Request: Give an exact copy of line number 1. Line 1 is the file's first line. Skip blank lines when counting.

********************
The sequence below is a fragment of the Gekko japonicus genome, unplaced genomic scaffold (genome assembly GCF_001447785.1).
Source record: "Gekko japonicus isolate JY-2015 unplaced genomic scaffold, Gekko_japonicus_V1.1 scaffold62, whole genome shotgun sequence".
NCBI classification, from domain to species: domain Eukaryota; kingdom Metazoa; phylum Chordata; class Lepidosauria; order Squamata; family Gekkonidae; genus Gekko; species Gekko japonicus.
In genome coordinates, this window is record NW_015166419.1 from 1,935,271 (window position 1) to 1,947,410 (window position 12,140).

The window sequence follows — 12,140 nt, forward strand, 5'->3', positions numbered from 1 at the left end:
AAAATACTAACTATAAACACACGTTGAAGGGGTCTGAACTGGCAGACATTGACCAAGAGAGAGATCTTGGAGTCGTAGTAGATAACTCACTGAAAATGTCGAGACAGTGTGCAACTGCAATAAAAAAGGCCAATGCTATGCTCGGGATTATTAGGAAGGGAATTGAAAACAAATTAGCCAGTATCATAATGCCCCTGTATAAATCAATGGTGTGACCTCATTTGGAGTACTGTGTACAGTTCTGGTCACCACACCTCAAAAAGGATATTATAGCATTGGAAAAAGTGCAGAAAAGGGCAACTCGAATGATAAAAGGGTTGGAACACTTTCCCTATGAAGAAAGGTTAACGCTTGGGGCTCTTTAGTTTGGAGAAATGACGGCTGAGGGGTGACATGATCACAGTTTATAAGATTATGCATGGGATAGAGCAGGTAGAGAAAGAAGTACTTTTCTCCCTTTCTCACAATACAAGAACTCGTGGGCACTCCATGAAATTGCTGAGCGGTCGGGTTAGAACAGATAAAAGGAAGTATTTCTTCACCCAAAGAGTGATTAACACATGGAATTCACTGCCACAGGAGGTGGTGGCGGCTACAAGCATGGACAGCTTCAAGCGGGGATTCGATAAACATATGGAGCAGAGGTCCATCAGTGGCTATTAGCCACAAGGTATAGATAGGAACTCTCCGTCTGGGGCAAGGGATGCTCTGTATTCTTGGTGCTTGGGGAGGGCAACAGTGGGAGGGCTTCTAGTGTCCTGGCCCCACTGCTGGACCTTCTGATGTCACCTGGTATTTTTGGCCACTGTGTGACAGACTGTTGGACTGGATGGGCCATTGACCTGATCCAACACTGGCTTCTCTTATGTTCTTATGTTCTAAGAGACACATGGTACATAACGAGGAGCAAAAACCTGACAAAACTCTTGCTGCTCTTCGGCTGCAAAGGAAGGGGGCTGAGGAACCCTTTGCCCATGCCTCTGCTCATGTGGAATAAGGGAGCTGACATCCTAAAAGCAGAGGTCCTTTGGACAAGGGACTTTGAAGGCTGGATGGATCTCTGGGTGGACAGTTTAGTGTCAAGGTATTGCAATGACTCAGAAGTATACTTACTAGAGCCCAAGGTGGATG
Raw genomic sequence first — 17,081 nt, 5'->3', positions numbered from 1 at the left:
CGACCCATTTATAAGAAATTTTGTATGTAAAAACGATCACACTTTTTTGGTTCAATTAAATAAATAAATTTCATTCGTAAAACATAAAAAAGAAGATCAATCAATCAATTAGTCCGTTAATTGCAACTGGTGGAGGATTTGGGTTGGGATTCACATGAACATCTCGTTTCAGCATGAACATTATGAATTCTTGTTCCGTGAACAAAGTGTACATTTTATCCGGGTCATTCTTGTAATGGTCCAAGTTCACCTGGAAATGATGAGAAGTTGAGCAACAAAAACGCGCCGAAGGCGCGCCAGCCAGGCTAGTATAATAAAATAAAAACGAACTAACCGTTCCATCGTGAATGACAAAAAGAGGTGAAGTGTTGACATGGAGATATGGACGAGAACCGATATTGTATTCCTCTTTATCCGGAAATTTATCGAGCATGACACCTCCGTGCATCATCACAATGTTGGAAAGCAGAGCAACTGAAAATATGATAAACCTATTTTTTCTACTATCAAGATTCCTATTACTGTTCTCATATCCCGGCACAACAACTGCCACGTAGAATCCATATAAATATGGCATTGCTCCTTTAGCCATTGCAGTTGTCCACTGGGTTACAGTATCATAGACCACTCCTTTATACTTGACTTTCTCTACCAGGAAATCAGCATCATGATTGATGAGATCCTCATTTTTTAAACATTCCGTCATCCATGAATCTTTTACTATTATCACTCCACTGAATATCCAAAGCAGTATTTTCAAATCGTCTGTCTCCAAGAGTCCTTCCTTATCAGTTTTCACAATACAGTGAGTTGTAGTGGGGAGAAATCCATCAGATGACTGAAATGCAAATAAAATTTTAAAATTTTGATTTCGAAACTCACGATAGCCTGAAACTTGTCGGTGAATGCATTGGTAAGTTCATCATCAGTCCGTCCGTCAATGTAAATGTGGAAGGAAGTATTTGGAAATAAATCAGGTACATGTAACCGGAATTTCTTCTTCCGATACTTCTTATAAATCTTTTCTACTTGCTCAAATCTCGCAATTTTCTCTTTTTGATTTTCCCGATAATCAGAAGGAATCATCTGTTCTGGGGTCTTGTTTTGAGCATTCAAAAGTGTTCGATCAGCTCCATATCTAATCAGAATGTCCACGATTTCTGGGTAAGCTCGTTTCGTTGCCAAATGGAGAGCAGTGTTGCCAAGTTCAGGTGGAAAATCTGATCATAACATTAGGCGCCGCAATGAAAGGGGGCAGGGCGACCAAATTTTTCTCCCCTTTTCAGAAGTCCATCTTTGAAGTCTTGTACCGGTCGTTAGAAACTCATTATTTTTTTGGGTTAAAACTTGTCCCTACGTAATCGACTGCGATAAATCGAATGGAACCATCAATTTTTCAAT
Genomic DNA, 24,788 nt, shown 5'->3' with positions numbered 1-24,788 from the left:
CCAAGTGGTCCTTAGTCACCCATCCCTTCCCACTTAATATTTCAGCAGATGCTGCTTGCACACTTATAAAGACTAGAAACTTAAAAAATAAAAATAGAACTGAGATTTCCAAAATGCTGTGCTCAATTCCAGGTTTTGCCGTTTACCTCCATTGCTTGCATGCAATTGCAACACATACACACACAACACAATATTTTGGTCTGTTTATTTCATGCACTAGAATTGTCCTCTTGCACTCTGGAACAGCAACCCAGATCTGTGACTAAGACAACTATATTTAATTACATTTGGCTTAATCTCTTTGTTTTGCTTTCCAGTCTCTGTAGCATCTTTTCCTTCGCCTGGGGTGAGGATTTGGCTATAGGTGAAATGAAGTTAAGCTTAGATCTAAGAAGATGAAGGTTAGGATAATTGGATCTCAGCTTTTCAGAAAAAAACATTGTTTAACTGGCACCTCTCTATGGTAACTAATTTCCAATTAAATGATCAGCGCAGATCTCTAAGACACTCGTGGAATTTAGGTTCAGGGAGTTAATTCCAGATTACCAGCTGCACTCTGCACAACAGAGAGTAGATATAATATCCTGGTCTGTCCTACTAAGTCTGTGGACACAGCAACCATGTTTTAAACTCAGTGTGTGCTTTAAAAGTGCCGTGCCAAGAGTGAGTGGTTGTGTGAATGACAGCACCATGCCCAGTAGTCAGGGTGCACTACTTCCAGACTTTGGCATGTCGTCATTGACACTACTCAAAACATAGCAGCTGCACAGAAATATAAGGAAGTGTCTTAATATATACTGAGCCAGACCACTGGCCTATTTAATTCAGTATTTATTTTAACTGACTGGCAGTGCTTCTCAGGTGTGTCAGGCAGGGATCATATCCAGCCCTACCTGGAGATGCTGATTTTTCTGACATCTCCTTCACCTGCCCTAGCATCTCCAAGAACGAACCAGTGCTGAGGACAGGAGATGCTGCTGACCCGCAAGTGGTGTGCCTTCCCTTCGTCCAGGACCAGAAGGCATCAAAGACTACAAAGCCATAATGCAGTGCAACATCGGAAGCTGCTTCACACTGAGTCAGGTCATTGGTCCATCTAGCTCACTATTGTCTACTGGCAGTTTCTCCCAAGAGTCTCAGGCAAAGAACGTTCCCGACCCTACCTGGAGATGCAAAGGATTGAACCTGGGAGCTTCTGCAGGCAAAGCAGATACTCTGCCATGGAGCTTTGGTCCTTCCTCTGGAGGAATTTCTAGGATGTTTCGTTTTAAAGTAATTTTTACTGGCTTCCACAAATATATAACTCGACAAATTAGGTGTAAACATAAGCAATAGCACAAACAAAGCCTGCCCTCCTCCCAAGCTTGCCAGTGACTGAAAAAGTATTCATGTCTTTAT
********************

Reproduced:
The sequence below is a fragment of the Gekko japonicus genome, unplaced genomic scaffold (genome assembly GCF_001447785.1).